The twitter and Facebook feeds of GM blew up with outrage last night in response to an article published online by the League of American Bicyclists. “GM Blunders onto Campus” called out an ad campaign (above) by the American car giant that encourages college students to ditch bicycles in favor of special savings on cars.
The ad, which gives the appearance of assigning cyclists to second-class citizenship with its photo and “Reality Sucks” headline, carries the tag line “Stop pedaling…start driving,” and refers college students to a GM website for college discounts on cars.
Here was the League’s take: “If you are a student looking to add tens of thousands of dollars of long term debt, care little about the environment, and want to lump two tons of steel around campus while paying through the nose for insurance, gas, and parking…General Motors has got the perfect deal for you.”
To GM’s credit, the car maker’s social media staff was listening and responding in real time to the steady outpouring of complaints –including those from advocates active in the #bikenyc stream on twitter.
For example, here was how GM responded — within one minute — to my message about the campaign:
@GM Hey Susi, we’re listening + making changes to the ads. Didn’t mean any offense. [6 p.m.]
Previous ads in the series, including one featured in a 2010 announcement of a redesign of the college discount website, showed an image of an over-heating clunker car under the “Reality Sucks” banner. This morning, a check of the Facebook address on the bicycle ad shows the following version targeted to college students — minus the two-wheeled element:
The bicycle-bashing ad was a misstep for a company that includes a commitment to “being responsible stewards of the environment in all our business practices” in its corporate vision, and this month announced support of 16 carbon-reduction projects in the U.S. and an alliance with RelayRides, the first peer-to-peer carsharing marketplace.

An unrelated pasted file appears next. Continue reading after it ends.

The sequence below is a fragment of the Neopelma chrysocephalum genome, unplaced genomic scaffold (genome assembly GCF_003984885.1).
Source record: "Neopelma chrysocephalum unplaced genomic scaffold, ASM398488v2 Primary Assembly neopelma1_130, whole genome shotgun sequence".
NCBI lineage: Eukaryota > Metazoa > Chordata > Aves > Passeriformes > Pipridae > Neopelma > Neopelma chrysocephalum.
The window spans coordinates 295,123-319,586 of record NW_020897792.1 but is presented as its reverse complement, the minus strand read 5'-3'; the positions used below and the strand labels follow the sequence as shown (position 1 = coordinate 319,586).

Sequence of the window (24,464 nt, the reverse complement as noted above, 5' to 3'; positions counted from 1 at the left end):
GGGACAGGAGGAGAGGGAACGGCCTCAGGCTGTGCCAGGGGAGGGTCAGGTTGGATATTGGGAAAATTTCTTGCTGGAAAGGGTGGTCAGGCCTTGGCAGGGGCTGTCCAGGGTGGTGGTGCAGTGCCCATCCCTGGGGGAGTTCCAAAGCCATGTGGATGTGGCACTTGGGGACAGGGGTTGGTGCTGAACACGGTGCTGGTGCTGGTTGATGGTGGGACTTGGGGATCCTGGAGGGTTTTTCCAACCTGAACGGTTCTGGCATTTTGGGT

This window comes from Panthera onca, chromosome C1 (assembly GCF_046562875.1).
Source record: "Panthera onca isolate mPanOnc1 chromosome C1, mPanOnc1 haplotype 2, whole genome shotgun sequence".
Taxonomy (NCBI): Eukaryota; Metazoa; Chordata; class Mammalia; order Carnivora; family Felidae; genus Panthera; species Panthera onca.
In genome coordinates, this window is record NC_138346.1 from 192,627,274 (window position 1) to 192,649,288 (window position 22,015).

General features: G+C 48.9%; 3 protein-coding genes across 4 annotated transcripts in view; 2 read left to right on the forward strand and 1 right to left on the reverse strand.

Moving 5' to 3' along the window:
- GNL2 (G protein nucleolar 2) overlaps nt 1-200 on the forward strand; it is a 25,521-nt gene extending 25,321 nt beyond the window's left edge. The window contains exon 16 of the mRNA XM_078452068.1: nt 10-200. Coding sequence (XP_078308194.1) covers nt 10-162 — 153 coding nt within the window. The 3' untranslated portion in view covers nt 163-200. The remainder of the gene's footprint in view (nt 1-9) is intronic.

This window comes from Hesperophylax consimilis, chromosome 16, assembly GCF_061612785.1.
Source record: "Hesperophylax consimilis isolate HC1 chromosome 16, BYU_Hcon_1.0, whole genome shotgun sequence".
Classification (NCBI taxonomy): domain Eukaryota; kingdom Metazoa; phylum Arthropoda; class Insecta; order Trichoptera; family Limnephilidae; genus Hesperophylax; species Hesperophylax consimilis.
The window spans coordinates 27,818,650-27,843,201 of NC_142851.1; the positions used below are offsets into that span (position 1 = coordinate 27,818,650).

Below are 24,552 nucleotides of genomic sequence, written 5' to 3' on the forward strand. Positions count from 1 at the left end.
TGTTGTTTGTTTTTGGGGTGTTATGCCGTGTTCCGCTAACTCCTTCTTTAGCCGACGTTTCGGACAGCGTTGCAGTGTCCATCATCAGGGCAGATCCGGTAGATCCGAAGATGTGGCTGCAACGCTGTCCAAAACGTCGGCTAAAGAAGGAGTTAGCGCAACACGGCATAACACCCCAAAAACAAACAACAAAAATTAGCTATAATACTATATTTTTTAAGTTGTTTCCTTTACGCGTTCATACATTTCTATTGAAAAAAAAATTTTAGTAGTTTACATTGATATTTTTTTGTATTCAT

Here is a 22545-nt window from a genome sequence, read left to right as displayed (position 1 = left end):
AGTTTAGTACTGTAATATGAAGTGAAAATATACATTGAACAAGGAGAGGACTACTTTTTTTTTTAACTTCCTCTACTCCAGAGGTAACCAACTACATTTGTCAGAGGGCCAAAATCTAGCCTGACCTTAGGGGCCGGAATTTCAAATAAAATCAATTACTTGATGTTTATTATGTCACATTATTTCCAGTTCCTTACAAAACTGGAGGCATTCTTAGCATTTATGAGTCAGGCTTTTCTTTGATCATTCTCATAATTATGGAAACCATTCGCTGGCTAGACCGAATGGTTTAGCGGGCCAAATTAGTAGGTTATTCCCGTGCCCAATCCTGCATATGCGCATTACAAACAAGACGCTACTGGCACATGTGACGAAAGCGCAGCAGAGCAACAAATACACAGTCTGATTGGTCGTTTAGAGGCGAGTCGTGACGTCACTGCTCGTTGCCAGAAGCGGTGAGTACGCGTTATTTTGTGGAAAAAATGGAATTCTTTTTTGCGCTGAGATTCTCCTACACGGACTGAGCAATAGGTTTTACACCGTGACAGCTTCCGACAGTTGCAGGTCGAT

In a final bit of irony, the company sells GMC-branded bicycles bearing the names of some of their truck models. For example, the GMC Denali Road Bike (below) is available through mass-market retailers.
Obviously, GM is is in the business of making and selling cars. Nonetheless, there’s plenty that an automobile company can do to help support cycling, as well. Here was one suggestion from a commenter, Melanie Battley Black, on the GM Facebook page last night:
“Like many others who have given feedback, I am amazed the Reality Sucks campaign was approved. How about showing how easy it is to place a bike rack or how many people can get to their favorite trails with a GM? I’m about to finish graduate school (to which I ride my bike) and WAS looking forward to splurging on a CTSV [a Cadillac model]. I hope you guys are listening.”
Note: The League of American Bicyclists represents the nation’s 57 million cyclists, by promoting “bicycling for fun, fitness and work through advocacy and education for a bicycle friendly America.”